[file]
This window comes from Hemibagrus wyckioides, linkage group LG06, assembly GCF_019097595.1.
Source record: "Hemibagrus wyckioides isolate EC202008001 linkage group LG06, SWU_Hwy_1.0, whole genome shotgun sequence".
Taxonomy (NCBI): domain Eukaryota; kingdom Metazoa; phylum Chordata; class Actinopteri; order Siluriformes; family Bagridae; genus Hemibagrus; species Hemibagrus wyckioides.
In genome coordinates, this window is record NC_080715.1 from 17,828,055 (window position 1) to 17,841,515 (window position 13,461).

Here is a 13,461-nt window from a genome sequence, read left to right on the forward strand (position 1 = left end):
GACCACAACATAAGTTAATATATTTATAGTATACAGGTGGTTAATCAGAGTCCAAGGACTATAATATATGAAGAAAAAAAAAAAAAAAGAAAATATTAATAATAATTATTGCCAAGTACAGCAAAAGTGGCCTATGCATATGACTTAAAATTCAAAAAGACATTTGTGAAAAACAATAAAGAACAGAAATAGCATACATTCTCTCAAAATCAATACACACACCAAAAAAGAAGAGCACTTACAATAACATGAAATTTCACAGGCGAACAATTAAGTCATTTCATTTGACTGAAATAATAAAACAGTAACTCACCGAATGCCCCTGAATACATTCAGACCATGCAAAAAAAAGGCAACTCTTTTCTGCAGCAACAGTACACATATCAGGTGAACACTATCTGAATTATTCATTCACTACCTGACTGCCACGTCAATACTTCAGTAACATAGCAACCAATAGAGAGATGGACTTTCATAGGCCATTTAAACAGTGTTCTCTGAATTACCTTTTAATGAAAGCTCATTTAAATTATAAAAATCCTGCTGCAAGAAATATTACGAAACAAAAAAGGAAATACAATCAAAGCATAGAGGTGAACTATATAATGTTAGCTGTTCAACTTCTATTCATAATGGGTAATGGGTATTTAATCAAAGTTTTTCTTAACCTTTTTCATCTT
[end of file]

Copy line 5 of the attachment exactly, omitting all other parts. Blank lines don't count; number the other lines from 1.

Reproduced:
Here is a 13,461-nt window from a genome sequence, read left to right on the forward strand (position 1 = left end):